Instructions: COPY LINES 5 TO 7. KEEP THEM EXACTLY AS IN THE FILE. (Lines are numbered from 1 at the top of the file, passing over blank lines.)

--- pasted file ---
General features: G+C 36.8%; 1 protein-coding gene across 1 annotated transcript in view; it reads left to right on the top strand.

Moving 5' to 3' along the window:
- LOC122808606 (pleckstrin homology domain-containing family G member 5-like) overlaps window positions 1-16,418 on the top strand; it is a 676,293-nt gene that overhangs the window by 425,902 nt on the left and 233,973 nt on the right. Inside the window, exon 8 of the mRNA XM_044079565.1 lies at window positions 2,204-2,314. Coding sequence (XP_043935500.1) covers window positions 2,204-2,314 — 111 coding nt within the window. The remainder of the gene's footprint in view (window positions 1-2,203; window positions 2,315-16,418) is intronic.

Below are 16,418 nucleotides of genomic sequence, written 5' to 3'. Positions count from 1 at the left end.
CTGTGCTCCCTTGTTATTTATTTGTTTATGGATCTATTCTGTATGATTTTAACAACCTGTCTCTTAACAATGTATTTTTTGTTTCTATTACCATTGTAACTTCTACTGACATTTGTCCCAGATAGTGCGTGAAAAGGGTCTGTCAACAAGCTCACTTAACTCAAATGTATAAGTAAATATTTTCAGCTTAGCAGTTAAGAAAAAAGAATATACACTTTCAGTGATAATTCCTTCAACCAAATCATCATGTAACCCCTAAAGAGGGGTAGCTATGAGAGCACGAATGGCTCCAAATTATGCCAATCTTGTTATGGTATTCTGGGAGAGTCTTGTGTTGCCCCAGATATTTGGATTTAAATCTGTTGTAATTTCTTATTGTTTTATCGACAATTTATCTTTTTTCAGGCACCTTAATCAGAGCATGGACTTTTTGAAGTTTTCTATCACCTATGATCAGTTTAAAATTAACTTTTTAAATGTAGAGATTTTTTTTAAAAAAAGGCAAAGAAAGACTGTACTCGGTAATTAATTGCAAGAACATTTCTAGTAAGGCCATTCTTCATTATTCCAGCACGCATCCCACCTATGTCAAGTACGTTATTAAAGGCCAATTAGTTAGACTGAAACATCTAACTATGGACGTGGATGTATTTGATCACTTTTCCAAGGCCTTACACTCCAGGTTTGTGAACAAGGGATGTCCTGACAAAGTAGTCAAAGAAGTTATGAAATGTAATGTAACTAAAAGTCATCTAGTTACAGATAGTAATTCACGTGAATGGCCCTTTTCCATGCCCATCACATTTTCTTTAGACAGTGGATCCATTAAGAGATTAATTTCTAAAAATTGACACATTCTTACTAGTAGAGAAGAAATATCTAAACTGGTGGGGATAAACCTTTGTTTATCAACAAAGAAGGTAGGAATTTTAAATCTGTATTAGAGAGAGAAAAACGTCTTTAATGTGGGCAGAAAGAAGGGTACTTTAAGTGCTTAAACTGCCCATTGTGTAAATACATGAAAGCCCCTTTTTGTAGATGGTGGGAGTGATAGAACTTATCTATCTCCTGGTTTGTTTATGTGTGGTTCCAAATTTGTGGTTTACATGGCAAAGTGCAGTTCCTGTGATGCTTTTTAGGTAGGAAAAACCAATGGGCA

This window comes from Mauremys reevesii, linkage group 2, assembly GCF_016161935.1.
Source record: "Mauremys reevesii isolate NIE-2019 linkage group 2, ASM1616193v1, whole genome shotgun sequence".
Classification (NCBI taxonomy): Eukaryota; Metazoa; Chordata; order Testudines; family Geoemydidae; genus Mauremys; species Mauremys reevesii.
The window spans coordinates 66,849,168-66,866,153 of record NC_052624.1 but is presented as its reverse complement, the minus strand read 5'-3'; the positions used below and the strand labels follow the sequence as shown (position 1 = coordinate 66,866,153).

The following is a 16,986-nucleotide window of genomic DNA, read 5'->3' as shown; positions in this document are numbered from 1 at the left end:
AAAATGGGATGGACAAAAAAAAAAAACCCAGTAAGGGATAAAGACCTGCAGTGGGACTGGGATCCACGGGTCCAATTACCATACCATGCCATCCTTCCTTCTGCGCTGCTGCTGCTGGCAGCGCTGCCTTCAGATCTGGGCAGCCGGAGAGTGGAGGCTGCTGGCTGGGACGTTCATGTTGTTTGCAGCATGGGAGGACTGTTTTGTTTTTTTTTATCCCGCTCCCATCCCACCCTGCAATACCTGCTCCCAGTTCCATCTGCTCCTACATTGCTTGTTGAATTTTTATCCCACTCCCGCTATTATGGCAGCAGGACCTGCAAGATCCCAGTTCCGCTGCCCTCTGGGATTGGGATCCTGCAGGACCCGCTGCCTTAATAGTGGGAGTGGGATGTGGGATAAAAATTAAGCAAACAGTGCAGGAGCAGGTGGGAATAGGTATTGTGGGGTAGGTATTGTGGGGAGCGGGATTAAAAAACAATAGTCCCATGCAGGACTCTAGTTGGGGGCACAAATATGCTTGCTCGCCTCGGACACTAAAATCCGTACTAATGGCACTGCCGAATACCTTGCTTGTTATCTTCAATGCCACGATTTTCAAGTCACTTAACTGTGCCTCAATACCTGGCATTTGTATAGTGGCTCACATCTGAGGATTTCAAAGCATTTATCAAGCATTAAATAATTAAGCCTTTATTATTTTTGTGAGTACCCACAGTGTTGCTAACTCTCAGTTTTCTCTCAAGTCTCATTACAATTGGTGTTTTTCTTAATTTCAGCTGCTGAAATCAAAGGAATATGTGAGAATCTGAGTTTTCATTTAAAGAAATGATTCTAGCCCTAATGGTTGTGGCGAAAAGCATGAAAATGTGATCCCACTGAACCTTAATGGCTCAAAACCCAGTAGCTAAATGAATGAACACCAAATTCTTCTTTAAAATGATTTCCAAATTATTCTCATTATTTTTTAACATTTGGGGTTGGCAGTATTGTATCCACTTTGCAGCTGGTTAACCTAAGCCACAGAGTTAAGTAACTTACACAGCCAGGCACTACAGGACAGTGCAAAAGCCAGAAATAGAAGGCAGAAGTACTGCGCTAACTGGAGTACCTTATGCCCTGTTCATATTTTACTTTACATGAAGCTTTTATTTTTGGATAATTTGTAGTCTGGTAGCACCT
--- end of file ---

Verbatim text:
CTGTGCTCCCTTGTTATTTATTTGTTTATGGATCTATTCTGTATGATTTTAACAACCTGTCTCTTAACAATGTATTTTTTGTTTCTATTACCATTGTAACTTCTACTGACATTTGTCCCAGATAGTGCGTGAAAAGGGTCTGTCAACAAGCTCACTTAACTCAAATGTATAAGTAAATATTTTCAGCTTAGCAGTTAAGAAAAAAGAATATACACTTTCAGTGATAATTCCTTCAACCAAATCATCATGTAACCCCTAAAGAGGGGTAGCTATGAGAGCACGAATGGCTCCAAATTATGCCAATCTTGTTATGGTATTCTGGGAGAGTCTTGTGTTGCCCCAGATATTTGGATTTAAATCTGTTGTAATTTCTTATTGTTTTATCGACAATTTATCTTTTTTCAGGCACCTTAATCAGAGCATGGACTTTTTGAAGTTTTCTATCACCTATGATCAGTTTAAAATTAACTTTTTAAATGTAGAGATTTTTTTTAAAAAAAGGCAAAGAAAGACTGTACTCGGTAATTAATTGCAAGAACATTTCTAGTAAGGCCATTCTTCATTATTCCAGCACGCATCCCACCTATGTCAAGTACGTTATTAAAGGCCAATTAGTTAGACTGAAACATCTAACTATGGACGTGGATGTATTTGATCACTTTTCCAAGGCCTTACACTCCAGGTTTGTGAACAAGGGATGTCCTGACAAAGTAGTCAAAGAAGTTATGAAATGTAATGTAACTAAAAGTCATCTAGTTACAGATAGTAATTCACGTGAATGGCCCTTTTCCATGCCCATCACATTTTCTTTAGACAGTGGATCCATTAAGAGATTAATTTCTAAAAATTGACACATTCTTACTAGTAGAGAAGAAATATCTAAACTGGTGGGGATAAACCTTTGTTTATCAACAAAGAAGGTAGGAATTTTAAATCTGTATTAGAGAGAGAAAAACGTCTTTAATGTGGGCAGAAAGAAGGGTACTTTAAGTGCTTAAACTGCCCATTGTGTAAATACATGAAAGCCCCTTTTTGTAGATGGTGGGAGTGATAGAACTTATCTATCTCCTGGTTTGTTTATGTGTGGTTCCAAATTTGTGGTTTACATGGCAAAGTGCAGTTCCTGTGATGCTTTTTAGGTAGGAAAAACCAATGGGCA

This window comes from Mauremys reevesii, linkage group 2, assembly GCF_016161935.1.
Source record: "Mauremys reevesii isolate NIE-2019 linkage group 2, ASM1616193v1, whole genome shotgun sequence".